Tapping into Nature: Thermoregulation

ShutterstockYasser El Dershaby
Camels function despite living in high heat with few sources of water.

This is an excerpt from the Tapping into Nature report by Terrapin Bright Green.

Introducing, removing or excluding thermal energy is required for many products and systems such as adding or ventilating heat from buildings, manufacturing consumer products and operating industrial machinery.

How these flows and fluctuations of heat are managed often determines the efficiency of a design, and thermoregulation can be costly to manufacturers and consumers. Many organisms have developed replicable, low-energy strategies to maintain constant body temperatures despite temperature fluctuations in their environment, while others have developed methods to function despite extreme temperatures.

Selected strategies

Heat exchangers

The surface area to volume ratio of an organism is calibrated to its habitat. Plants and animals in hot climates typically have large surface areas relative to their volume, while cold climates feature organisms with relatively small surface areas. In addition, organisms contain branching webs of veins and other fluid-containing channels to exchange heat with their surroundings.

These two strategies suggest ways of tailoring convective heat transfer in buildings, manufacturing processes and advanced machinery. Harbec is incorporating internal cooling channels in their injection molds, mimicking vascular systems to remove thermal energy more effectively.

Antifreeze mechanisms

Plants, animals and microorganisms survive freezing temperatures using a range of remarkable strategies. Antifreeze molecules found in organisms such as arctic fish, beetles, yeast and bacteria inhibit ice crystal growth by binding to ice crystals before they expand and aggregate. These molecules are of great interest to companies such as fuel cell manufacturers that want to prevent liquid fuel from freezing and food manufactures such as Unilever, which uses an antifreeze protein to create creamier ice cream.

Thermal stability

To survive elevated temperatures and extreme dryness, certain organisms chemically stabilize their proteins and tissues. Microorganisms that thrive at high temperatures feature enzymes that function up to 110 degrees Celsius (230 degrees Fahrenheit). These enzymes were instrumental in the development of the revolutionary genetic analysis technique known as PCR.

Organisms, such as the tardigrade, are capable of withstanding not only high temperatures but also desiccation. This inspired the development of dry vaccines and biological preservation technologies commercialized by Nova Laboratories and Biomatrica. Cold storage is unnecessary due to the products’ ability to maintain the integrity of thermally sensitive chemical compounds, reducing shipping and storage costs.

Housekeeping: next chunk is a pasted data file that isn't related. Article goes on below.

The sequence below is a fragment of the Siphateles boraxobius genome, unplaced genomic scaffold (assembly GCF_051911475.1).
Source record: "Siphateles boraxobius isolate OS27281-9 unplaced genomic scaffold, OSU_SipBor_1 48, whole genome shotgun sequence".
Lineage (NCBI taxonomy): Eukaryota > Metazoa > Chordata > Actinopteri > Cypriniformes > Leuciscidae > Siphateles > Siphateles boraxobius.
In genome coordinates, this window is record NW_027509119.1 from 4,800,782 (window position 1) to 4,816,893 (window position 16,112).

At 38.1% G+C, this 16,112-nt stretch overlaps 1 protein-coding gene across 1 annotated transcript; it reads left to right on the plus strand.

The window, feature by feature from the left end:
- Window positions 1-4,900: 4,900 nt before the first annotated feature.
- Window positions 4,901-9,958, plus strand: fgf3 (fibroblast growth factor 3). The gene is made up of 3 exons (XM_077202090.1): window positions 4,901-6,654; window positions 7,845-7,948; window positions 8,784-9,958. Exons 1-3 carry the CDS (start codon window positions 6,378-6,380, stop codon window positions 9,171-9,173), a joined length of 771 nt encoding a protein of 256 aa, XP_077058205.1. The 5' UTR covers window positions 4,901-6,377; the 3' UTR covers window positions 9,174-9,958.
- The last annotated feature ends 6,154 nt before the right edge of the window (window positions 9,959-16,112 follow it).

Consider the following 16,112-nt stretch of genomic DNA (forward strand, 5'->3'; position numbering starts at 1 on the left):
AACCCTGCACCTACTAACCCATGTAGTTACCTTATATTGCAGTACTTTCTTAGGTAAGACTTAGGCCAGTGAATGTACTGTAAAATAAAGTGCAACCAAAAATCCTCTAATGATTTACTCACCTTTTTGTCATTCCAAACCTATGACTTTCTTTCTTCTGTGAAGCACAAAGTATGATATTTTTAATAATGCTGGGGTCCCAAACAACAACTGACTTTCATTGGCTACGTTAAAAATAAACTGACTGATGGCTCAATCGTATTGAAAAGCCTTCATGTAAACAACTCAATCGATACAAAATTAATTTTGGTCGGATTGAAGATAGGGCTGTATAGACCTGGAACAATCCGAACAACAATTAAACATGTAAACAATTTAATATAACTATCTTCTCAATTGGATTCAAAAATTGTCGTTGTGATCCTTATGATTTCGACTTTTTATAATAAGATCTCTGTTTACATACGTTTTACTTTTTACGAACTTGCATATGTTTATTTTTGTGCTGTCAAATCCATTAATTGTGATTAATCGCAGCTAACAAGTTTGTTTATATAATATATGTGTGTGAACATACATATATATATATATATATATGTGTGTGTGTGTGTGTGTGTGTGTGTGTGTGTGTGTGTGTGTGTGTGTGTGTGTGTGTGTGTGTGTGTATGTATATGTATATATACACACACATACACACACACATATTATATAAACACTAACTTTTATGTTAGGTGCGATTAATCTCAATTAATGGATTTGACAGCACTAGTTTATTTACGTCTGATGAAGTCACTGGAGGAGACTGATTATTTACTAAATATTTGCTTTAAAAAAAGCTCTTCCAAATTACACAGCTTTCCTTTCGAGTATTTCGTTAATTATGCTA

FlickrDarron Birgenheier
<p><span><span>Tardigrades, or water bears, can undergo extreme desiccation (anhydrobiosis) by preserving tissues in a sugar glass, inspiring biological material stabilization technologies. </span></span></p>

Existing Products

HydRIS dry vaccines

Nova Laboratories mimicked the extreme desiccation abilities of certain organisms to develop "dry" vaccines. Standard vaccines contain biological material that must be refrigerated, requiring energy intensive supply chains (known as "cold chains") that keep the vaccines at low temperatures from manufacture to administration.

Nova’s dry vaccine platform technology (known as HydRIS) preserves the vaccine material in a dry, sugar glass matrix for transport. The vaccines are rehydrated just before administration to the patient. This platform technology creates chemically and physically stable vaccines while withstanding temperatures of 0-50 C (32-122 F) without compromising potency, saving on energy and transportation costs and allowing vaccines to be transported to remote areas.

Unilever ice cream

Ice cream — a $60 billion market in 2013 — requires considerable energy throughout its refrigerated supply chain. The texture of ice cream is dictated by the small size and regularity of its ice crystals. If ice cream thaws and refreezes, ice crystals grow and accumulate, decreasing the quality of the product. In developing economies, however, refrigeration is not always available.

Recently, product manufacturer Unilever introduced an ice structuring protein first identified in arctic fish to prevent the growth of ice crystals. Approved by the U.S. FDA and its counterparts in the European Union and Australia, this ingredient allows ice cream products to undergo freeze-thaw cycles with minimal crystal growth, ensuring a high quality product reaches consumers even over imperfect supply chains in warm climates.

Products in development

Injection molding

The manufacture of injection molded plastic parts involves both the introduction of high thermal energy and its removal. Cooling fluids are used to extract the supplied heat from each part, creating an energy-intensive process.

New York-based plastics manufacturer Harbec tapped Terrapin’s network of biomimicry experts and built a multidisciplinary design and engineering team with Jiandi Wan of RIT and Abraham Stroock of Cornell University. Applying a biomimetic approach to the redesign of the metal molds, the team is looking at counter-current heat exchangers, such as human lungs, to learn how nature dissipates heat quickly and efficiently. Prototypes feature webs of cooling passages rather than the simple, straight cooling channels found in conventional molds. A biomimetic mold that cools quickly will allow Harbec to differentiate itself from competitors. Specifically, shorter cooling cycles lead to lower power consumption and increased production speed, which translates into lower costs and higher revenues for Harbec.

This is the first in a series of Tapping into Nature articles, which will appear in full here.